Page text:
He added that expanding to different markets can present unforeseen challenges. “We didn’t know what we didn’t know,” he said.
The chef Michelle Bernstein is a Miami native, a star of the early “Floribbean” local food movement and a veteran of the city’s boom-bust cycles. She runs food businesses across the city: catering, corporate, a swanky cocktail bar in Little Havana. She knows all the real estate developers who really run the restaurant business here — Craig Robins, Robert Wennett, David Grutman. But, she said, she can’t compete with empire builders with ready cash to build the kind of glossy restaurants that Miamians have come to expect.
“These groups are just so well funded,” she said, referring to companies like Major Food, the Tao Group and Boka.
The pandemic has been a kind of Darwinian test for Miami restaurants, and many did not survive. In the winter of 2020-21, when restaurants in New York, London and Los Angeles were barely open, Miami was offering 100 percent capacity. Deep-pocketed restaurateurs from around the world came calling. Mr. Zalaznick said the city sped up the permitting process for new vendors, and Major Food Group was able to move quickly into spaces in Brickell, South Beach and Coconut Grove.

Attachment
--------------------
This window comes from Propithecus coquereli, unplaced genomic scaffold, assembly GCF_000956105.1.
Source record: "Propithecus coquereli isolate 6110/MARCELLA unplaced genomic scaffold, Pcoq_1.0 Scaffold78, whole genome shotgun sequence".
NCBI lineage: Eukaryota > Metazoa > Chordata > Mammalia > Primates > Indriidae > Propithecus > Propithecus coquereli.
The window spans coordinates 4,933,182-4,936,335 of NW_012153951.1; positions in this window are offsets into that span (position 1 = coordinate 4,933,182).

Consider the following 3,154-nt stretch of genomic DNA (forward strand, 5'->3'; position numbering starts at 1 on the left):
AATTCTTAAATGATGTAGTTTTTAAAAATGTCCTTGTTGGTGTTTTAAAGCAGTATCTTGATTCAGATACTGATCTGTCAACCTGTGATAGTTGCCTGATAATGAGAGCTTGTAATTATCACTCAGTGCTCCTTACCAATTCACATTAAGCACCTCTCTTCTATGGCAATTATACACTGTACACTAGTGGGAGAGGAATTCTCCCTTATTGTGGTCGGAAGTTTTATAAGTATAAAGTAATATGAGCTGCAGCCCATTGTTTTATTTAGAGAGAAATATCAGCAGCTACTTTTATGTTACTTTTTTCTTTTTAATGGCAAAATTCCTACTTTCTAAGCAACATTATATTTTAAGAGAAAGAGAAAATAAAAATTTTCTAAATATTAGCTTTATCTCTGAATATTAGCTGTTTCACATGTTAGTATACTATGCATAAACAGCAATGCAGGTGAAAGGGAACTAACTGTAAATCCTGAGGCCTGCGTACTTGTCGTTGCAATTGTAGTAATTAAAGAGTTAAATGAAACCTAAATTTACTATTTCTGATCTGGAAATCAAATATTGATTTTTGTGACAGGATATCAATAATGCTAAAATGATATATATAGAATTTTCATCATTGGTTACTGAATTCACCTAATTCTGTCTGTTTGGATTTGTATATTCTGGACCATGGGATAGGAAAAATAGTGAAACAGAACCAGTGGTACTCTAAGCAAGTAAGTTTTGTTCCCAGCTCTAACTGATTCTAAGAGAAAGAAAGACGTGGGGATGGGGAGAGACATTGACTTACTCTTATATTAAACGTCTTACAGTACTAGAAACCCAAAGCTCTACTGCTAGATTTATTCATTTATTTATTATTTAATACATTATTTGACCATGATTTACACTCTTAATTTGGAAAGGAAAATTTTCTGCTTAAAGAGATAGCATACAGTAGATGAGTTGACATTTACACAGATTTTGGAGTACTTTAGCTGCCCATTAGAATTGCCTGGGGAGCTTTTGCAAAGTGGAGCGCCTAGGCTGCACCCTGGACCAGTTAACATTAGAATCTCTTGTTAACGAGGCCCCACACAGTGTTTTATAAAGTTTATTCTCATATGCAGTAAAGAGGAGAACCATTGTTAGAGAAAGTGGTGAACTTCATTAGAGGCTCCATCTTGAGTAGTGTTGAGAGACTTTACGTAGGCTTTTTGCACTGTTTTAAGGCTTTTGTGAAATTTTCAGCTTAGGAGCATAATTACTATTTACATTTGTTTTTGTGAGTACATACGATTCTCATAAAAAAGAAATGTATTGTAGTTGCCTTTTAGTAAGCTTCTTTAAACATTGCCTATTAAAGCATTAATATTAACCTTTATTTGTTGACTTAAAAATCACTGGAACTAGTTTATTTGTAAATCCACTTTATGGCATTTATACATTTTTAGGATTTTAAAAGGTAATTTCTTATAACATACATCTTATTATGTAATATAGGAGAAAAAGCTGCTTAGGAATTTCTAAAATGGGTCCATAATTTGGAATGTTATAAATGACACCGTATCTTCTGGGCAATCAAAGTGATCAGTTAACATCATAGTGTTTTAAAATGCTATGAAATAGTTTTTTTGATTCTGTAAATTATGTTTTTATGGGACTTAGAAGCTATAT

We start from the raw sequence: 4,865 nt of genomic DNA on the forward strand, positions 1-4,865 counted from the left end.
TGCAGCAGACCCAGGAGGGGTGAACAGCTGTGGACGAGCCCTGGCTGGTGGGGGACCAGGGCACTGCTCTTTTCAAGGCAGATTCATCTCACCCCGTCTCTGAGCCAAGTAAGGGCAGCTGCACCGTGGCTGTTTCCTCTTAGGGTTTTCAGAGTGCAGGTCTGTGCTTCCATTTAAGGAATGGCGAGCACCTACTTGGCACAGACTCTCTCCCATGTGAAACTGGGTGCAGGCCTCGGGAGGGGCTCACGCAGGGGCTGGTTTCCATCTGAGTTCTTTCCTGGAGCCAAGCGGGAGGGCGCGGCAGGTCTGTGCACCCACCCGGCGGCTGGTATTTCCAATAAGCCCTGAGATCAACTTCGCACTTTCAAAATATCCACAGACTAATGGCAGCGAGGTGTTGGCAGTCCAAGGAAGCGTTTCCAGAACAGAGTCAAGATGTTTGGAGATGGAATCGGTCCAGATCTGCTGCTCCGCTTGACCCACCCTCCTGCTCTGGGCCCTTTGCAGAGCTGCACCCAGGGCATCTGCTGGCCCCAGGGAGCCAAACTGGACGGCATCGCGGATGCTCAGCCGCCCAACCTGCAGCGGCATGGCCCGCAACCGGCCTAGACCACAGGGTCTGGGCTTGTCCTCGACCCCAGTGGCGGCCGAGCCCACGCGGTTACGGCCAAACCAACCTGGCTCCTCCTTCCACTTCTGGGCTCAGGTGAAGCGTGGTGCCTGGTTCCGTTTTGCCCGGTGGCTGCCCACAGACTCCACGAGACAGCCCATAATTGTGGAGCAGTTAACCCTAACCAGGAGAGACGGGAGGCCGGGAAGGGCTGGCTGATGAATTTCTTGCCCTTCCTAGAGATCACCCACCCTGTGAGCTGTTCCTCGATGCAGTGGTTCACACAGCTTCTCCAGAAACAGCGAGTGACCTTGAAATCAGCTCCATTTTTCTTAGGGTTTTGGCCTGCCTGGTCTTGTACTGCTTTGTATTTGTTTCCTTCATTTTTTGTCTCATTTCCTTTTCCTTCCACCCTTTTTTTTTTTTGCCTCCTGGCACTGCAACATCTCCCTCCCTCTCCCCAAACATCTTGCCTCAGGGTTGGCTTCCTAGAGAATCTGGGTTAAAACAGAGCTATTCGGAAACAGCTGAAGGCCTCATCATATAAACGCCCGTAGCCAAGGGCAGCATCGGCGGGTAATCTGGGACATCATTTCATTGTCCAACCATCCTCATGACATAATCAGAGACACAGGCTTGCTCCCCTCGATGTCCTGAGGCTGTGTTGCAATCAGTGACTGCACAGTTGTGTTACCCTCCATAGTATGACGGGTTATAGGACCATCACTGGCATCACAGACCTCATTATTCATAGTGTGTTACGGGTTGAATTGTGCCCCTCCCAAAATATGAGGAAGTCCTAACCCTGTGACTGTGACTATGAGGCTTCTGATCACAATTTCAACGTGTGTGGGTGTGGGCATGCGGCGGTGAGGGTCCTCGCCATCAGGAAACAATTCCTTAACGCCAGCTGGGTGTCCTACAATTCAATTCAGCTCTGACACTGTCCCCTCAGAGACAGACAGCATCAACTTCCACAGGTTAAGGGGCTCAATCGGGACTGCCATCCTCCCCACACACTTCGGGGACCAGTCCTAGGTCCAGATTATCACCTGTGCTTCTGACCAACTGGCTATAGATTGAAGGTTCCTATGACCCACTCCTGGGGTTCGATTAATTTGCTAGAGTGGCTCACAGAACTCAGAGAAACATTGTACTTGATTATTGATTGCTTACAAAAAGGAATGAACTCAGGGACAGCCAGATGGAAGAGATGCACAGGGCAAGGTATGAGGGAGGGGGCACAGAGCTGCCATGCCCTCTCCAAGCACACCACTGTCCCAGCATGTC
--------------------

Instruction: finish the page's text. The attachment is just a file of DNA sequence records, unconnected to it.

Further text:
“It’s so much easier to do business here,” said Mr. Zalaznick of his adopted city.
This is especially true for an entrepreneur who arrives with plenty of cash, from a family business worth billions.
Mr. Zalaznick is a grandson of the financier and real estate developer Paul Milstein, as in the Milstein Hall of Ocean Life (the whale room) at the American Museum of Natural History; the Milstein Division of the New York Public Library; and the Milstein Hospital in Upper Manhattan.
He is also rich in NYC-MIA real estate connections: Tisches and LeFraks, Schragers and Rubells often show up at Major Food events, and Jared and Ivanka Trump attended the opening party for HaSalon Miami, the group’s collaboration with the celebrity Israeli chef Eyal Shani.